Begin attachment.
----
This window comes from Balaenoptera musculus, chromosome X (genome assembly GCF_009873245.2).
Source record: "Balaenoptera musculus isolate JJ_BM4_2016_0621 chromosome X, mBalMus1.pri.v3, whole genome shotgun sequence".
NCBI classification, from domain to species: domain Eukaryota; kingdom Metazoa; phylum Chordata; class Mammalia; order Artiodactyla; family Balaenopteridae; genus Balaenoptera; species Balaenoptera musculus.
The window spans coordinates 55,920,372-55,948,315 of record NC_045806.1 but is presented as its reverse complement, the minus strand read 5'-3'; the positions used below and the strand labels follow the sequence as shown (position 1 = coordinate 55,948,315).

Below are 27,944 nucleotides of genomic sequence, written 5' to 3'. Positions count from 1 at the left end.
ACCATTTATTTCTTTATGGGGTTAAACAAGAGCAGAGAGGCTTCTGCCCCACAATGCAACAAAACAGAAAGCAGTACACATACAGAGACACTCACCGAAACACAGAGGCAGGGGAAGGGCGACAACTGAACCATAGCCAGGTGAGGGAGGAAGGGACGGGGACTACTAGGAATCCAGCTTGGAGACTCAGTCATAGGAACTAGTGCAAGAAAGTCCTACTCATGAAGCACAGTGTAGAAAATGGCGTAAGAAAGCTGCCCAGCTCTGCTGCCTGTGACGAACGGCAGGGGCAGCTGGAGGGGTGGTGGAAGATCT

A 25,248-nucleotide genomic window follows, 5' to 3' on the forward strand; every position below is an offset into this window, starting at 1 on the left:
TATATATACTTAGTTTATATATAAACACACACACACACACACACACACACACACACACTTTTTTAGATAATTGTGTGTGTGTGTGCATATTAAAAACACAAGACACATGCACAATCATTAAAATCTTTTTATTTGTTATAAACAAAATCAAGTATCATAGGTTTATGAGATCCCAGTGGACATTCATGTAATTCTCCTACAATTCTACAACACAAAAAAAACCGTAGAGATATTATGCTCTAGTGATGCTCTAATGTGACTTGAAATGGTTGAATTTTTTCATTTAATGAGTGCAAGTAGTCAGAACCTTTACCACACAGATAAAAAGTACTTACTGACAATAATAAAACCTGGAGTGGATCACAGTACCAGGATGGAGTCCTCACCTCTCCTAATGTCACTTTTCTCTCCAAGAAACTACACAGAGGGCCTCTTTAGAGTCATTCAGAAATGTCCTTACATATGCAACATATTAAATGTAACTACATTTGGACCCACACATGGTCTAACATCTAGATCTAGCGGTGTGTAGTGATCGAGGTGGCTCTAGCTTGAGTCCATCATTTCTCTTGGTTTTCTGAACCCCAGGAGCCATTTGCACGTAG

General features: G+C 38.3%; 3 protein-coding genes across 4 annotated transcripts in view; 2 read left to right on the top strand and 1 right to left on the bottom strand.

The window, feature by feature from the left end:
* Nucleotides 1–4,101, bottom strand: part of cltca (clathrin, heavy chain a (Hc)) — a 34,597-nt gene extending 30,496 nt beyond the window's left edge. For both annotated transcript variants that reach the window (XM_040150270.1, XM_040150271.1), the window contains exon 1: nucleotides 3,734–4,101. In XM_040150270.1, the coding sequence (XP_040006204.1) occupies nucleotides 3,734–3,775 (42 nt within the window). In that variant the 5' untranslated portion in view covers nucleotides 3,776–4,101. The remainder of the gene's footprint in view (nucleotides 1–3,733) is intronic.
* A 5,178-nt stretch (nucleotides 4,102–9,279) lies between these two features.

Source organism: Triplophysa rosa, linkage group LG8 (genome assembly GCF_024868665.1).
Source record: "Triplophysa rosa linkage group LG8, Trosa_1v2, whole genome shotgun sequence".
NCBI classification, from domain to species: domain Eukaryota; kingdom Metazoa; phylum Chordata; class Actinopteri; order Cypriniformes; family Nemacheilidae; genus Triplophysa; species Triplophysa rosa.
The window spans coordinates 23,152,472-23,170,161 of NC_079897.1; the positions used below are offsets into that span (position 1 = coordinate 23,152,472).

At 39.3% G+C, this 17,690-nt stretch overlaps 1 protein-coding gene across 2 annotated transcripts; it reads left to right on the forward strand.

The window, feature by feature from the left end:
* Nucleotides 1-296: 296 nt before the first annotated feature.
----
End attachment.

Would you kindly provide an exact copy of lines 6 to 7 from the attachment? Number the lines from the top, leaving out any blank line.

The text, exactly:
ACCATTTATTTCTTTATGGGGTTAAACAAGAGCAGAGAGGCTTCTGCCCCACAATGCAACAAAACAGAAAGCAGTACACATACAGAGACACTCACCGAAACACAGAGGCAGGGGAAGGGCGACAACTGAACCATAGCCAGGTGAGGGAGGAAGGGACGGGGACTACTAGGAATCCAGCTTGGAGACTCAGTCATAGGAACTAGTGCAAGAAAGTCCTACTCATGAAGCACAGTGTAGAAAATGGCGTAAGAAAGCTGCCCAGCTCTGCTGCCTGTGACGAACGGCAGGGGCAGCTGGAGGGGTGGTGGAAGATCT

A 25,248-nucleotide genomic window follows, 5' to 3' on the forward strand; every position below is an offset into this window, starting at 1 on the left: